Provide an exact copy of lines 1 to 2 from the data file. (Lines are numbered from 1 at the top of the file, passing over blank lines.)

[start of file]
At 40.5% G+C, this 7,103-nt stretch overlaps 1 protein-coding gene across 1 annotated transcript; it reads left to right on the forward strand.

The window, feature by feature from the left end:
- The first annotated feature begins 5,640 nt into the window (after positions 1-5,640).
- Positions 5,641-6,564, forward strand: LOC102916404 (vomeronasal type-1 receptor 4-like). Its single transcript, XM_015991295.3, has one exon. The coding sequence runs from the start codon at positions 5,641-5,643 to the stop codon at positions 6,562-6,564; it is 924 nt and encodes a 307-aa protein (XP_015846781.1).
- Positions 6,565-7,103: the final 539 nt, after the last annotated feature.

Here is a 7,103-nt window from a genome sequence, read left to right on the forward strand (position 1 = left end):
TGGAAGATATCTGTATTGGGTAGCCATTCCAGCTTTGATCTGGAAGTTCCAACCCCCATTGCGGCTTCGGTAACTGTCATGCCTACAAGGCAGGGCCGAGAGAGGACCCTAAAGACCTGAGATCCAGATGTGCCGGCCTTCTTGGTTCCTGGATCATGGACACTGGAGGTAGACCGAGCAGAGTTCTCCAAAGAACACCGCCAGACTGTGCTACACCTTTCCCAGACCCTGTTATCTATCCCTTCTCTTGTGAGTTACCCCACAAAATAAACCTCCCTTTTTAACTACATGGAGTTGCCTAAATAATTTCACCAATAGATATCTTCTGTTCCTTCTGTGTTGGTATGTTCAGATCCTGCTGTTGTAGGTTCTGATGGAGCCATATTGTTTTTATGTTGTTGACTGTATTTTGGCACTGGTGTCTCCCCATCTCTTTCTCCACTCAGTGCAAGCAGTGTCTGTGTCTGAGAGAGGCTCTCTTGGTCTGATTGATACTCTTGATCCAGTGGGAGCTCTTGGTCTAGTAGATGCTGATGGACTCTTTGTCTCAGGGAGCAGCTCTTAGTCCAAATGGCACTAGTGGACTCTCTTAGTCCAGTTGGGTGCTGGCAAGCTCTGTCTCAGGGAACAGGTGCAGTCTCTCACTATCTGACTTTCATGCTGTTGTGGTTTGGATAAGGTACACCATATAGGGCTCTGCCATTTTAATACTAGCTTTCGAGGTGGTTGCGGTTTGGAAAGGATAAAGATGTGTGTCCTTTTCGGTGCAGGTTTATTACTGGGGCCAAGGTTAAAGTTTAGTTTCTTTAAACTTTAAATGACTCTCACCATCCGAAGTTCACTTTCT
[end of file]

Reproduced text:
At 40.5% G+C, this 7,103-nt stretch overlaps 1 protein-coding gene across 1 annotated transcript; it reads left to right on the forward strand.

The window, feature by feature from the left end: